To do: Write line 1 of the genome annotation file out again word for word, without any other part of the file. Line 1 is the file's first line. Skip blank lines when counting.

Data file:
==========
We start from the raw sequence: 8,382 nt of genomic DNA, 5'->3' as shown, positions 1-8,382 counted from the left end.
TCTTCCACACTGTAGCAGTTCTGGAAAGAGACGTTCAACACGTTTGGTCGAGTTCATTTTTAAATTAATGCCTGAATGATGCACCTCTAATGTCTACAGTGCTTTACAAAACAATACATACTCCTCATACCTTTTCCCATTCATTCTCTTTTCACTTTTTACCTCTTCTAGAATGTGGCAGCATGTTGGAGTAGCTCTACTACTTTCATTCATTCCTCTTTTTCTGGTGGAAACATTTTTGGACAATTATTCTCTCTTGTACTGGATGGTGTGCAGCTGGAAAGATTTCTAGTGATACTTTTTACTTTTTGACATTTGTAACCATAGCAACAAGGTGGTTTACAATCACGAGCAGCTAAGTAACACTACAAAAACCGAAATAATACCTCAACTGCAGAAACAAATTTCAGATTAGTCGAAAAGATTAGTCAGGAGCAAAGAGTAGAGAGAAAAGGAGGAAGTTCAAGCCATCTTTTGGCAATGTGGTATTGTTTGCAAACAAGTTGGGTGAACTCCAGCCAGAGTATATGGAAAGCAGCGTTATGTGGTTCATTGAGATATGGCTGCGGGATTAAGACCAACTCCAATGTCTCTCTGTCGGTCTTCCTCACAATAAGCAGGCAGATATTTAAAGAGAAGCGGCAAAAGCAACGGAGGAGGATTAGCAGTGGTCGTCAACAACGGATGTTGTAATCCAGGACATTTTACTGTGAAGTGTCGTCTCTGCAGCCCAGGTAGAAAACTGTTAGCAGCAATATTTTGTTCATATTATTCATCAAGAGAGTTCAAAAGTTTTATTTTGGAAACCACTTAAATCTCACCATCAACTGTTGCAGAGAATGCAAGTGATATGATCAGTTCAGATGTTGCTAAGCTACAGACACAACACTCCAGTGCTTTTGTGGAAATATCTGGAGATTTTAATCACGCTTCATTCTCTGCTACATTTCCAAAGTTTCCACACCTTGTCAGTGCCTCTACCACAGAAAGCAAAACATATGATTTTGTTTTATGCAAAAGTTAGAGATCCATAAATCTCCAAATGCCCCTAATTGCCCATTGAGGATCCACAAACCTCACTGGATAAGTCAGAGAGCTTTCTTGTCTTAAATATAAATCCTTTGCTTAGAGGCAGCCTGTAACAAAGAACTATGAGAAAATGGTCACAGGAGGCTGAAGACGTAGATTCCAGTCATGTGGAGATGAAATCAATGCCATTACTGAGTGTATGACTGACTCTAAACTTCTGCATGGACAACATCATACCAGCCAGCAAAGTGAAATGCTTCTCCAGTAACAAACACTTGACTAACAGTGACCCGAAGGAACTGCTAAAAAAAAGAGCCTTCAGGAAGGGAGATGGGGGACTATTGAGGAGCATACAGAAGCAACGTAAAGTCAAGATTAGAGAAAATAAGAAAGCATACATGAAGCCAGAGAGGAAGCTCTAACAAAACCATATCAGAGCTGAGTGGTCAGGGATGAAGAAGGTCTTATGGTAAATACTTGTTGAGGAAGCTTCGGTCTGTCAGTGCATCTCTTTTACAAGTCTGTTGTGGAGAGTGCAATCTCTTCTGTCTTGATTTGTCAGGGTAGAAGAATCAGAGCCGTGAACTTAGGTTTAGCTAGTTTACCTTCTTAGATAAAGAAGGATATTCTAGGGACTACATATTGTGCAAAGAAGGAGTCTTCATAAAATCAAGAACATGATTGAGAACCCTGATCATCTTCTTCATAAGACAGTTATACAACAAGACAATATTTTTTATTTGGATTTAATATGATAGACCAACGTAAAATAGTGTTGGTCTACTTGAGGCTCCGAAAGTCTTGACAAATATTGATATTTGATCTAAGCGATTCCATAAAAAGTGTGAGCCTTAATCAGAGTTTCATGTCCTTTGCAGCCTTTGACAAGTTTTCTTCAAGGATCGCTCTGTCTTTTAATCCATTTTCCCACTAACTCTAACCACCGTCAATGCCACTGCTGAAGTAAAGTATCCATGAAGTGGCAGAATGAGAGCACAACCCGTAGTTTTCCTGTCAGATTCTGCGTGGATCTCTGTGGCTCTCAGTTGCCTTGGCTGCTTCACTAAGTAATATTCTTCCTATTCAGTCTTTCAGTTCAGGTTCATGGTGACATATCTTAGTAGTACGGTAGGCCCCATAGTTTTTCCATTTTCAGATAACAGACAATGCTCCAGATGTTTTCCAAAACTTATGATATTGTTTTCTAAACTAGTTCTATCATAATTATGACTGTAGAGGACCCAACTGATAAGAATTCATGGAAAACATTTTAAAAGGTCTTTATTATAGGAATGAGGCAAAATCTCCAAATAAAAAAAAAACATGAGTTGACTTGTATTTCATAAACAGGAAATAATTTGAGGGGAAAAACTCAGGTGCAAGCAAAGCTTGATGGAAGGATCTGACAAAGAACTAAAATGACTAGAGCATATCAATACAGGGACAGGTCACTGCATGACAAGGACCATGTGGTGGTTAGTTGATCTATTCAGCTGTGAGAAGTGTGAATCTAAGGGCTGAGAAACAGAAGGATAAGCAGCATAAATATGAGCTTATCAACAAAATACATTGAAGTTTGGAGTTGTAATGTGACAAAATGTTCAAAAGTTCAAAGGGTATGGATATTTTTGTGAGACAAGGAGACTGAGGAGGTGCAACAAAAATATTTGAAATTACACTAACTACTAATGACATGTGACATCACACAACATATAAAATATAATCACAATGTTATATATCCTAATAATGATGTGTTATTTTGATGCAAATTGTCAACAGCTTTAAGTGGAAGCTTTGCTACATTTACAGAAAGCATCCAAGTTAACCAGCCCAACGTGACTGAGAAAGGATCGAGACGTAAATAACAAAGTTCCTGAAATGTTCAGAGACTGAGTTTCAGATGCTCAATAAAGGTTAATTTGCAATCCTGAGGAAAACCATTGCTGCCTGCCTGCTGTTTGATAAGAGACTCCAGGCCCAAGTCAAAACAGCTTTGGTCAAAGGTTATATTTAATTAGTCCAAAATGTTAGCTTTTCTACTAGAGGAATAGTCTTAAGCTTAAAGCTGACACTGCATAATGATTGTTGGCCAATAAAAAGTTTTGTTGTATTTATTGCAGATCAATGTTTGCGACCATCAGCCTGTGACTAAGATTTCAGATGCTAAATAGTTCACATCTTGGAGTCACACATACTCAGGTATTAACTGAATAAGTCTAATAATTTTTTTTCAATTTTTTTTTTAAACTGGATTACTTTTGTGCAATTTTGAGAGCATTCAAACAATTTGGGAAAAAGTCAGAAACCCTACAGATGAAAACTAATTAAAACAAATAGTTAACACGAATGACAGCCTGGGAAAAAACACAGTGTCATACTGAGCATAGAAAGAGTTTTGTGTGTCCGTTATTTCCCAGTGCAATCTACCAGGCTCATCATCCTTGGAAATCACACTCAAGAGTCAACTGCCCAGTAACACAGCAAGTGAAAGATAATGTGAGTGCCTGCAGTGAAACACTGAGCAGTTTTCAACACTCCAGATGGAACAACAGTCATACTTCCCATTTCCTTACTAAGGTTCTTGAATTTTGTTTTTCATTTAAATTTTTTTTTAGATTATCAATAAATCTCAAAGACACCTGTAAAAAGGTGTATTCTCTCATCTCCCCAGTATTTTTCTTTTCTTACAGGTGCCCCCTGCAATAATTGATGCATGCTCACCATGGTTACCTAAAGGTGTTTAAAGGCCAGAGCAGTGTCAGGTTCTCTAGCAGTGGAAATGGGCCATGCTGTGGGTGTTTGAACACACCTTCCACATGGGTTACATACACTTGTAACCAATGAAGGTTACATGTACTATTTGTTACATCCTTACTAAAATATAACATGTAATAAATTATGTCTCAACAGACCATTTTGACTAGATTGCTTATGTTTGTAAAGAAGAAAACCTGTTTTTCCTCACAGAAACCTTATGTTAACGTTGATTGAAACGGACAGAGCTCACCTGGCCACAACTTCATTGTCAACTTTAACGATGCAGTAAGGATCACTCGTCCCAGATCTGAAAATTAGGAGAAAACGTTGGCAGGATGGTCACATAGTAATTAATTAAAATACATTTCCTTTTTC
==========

We start from the raw sequence: 8,382 nt of genomic DNA, 5'->3' as shown, positions 1-8,382 counted from the left end.